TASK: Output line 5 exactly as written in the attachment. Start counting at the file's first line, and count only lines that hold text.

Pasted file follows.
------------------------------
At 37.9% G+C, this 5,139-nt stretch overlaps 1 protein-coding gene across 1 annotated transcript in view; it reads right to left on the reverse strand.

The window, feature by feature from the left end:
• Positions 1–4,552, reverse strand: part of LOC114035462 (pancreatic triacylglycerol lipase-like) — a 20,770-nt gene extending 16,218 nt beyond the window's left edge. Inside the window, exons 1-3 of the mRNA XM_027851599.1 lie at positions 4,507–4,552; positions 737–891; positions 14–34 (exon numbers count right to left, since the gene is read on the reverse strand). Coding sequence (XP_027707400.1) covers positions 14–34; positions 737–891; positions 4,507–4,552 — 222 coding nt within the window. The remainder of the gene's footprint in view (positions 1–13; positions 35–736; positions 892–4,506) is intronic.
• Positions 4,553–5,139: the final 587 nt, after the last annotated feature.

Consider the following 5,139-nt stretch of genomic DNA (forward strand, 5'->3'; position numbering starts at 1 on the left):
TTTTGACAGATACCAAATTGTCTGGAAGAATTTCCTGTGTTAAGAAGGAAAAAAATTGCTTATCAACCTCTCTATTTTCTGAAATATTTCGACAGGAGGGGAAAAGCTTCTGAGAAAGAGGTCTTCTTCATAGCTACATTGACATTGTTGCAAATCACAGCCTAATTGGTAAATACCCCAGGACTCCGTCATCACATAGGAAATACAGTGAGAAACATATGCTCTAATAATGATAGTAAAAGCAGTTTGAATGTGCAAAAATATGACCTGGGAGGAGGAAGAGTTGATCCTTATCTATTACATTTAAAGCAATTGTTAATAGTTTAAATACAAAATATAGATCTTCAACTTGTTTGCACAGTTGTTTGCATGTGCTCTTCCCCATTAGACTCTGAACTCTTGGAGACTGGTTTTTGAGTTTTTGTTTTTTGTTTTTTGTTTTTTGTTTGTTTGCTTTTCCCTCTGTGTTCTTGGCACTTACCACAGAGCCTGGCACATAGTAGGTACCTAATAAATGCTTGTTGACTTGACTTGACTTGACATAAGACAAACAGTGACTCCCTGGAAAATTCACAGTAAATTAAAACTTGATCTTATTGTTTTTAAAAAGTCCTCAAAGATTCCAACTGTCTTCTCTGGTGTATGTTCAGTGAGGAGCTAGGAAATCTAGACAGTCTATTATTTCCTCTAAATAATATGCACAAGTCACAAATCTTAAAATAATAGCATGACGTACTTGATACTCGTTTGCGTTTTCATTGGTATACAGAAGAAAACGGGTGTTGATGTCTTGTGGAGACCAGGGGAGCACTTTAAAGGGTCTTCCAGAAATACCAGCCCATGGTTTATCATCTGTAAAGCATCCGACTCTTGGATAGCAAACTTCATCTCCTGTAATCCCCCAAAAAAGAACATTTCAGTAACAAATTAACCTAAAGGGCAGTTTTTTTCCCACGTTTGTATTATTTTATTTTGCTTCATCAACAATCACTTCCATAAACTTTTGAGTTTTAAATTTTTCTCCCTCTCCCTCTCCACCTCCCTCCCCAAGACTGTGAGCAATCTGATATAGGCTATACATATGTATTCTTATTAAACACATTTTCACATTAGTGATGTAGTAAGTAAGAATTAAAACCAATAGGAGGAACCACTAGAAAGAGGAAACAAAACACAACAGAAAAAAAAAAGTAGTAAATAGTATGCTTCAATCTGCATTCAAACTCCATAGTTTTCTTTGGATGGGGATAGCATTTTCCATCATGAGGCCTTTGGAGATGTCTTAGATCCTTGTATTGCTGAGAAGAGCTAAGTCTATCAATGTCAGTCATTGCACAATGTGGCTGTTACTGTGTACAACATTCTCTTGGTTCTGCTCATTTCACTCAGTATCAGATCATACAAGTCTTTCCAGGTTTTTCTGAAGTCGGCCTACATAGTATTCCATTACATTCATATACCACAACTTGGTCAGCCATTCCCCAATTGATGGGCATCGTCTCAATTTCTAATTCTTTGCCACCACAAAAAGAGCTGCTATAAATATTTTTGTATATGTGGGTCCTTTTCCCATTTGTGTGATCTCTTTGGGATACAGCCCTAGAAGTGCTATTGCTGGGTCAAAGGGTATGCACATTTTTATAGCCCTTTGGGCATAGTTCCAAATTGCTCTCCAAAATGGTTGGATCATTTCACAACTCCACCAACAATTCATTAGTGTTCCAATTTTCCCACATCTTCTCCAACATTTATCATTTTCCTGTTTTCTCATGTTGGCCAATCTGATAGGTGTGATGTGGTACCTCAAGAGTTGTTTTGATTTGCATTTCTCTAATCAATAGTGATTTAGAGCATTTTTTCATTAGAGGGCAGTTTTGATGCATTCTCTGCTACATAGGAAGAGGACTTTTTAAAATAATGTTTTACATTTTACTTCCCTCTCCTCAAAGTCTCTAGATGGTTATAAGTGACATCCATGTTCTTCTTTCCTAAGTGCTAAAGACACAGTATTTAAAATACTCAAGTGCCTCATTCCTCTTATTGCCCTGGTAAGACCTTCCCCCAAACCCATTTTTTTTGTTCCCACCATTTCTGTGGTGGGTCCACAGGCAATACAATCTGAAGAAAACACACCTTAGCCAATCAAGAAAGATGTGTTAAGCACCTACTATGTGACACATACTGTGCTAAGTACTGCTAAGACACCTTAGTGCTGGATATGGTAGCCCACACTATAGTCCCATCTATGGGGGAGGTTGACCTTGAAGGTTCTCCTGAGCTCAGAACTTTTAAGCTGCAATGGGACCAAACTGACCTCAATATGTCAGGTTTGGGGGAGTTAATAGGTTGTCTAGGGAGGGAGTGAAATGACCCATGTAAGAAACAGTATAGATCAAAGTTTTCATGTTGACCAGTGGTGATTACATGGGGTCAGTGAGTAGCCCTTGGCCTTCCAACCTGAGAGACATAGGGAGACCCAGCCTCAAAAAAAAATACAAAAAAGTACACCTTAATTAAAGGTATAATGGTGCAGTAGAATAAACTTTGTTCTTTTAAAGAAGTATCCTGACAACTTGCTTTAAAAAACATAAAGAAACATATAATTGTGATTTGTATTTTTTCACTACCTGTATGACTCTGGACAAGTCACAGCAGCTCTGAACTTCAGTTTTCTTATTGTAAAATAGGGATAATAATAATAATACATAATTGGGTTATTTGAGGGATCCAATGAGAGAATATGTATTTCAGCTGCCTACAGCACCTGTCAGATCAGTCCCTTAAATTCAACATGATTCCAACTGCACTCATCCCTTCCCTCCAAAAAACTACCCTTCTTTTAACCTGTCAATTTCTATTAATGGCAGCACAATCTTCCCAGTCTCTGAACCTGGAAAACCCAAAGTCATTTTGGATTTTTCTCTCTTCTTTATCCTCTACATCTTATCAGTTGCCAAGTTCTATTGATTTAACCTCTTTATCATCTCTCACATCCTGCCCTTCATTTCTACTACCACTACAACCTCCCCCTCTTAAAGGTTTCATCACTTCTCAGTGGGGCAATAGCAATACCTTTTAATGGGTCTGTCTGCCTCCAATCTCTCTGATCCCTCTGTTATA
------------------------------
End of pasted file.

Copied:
Consider the following 5,139-nt stretch of genomic DNA (forward strand, 5'->3'; position numbering starts at 1 on the left):